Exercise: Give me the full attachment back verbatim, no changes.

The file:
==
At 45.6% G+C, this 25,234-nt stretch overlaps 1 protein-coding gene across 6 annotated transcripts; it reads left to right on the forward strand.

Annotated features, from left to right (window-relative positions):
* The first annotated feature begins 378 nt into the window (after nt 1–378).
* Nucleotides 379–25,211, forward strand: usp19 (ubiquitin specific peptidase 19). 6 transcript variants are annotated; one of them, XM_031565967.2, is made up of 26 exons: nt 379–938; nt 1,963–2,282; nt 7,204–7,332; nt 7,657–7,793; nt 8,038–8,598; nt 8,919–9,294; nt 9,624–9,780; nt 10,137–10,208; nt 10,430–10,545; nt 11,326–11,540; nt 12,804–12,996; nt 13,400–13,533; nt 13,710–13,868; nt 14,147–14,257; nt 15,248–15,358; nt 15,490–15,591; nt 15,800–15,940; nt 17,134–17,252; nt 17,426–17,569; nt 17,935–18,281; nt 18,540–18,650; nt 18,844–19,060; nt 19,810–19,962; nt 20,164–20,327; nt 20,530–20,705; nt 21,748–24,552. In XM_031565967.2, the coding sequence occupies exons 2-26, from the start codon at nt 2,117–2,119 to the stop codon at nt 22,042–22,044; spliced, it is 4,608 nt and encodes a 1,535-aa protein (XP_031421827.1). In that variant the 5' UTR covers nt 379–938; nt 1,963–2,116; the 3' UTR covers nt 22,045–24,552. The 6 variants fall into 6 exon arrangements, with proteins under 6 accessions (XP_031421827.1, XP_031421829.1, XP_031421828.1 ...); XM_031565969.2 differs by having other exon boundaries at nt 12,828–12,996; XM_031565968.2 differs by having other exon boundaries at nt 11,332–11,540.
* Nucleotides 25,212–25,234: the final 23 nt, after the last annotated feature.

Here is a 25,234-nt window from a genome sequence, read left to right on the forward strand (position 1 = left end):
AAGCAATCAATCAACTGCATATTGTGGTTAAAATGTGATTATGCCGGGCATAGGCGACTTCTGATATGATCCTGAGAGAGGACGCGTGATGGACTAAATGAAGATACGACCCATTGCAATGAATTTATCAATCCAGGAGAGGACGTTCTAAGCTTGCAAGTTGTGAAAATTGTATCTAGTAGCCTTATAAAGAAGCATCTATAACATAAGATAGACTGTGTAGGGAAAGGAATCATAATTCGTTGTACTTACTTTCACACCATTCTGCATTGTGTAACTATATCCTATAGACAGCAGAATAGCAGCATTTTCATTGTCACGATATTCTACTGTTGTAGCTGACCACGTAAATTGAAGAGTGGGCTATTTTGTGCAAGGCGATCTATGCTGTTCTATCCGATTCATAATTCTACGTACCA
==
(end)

At 45.6% G+C, this 25,234-nt stretch overlaps 1 protein-coding gene across 6 annotated transcripts; it reads left to right on the forward strand.

Annotated features, from left to right (window-relative positions):
* The first annotated feature begins 378 nt into the window (after nt 1–378).
* Nucleotides 379–25,211, forward strand: usp19 (ubiquitin specific peptidase 19). 6 transcript variants are annotated; one of them, XM_031565967.2, is made up of 26 exons: nt 379–938; nt 1,963–2,282; nt 7,204–7,332; nt 7,657–7,793; nt 8,038–8,598; nt 8,919–9,294; nt 9,624–9,780; nt 10,137–10,208; nt 10,430–10,545; nt 11,326–11,540; nt 12,804–12,996; nt 13,400–13,533; nt 13,710–13,868; nt 14,147–14,257; nt 15,248–15,358; nt 15,490–15,591; nt 15,800–15,940; nt 17,134–17,252; nt 17,426–17,569; nt 17,935–18,281; nt 18,540–18,650; nt 18,844–19,060; nt 19,810–19,962; nt 20,164–20,327; nt 20,530–20,705; nt 21,748–24,552. In XM_031565967.2, the coding sequence occupies exons 2-26, from the start codon at nt 2,117–2,119 to the stop codon at nt 22,042–22,044; spliced, it is 4,608 nt and encodes a 1,535-aa protein (XP_031421827.1). In that variant the 5' UTR covers nt 379–938; nt 1,963–2,116; the 3' UTR covers nt 22,045–24,552. The 6 variants fall into 6 exon arrangements, with proteins under 6 accessions (XP_031421827.1, XP_031421829.1, XP_031421828.1 ...); XM_031565969.2 differs by having other exon boundaries at nt 12,828–12,996; XM_031565968.2 differs by having other exon boundaries at nt 11,332–11,540.
* Nucleotides 25,212–25,234: the final 23 nt, after the last annotated feature.

Here is a 25,234-nt window from a genome sequence, read left to right on the forward strand (position 1 = left end):
AAGCAATCAATCAACTGCATATTGTGGTTAAAATGTGATTATGCCGGGCATAGGCGACTTCTGATATGATCCTGAGAGAGGACGCGTGATGGACTAAATGAAGATACGACCCATTGCAATGAATTTATCAATCCAGGAGAGGACGTTCTAAGCTTGCAAGTTGTGAAAATTGTATCTAGTAGCCTTATAAAGAAGCATCTATAACATAAGATAGACTGTGTAGGGAAAGGAATCATAATTCGTTGTACTTACTTTCACACCATTCTGCATTGTGTAACTATATCCTATAGACAGCAGAATAGCAGCATTTTCATTGTCACGATATTCTACTGTTGTAGCTGACCACGTAAATTGAAGAGTGGGCTATTTTGTGCAAGGCGATCTATGCTGTTCTATCCGATTCATAATTCTACGTACCA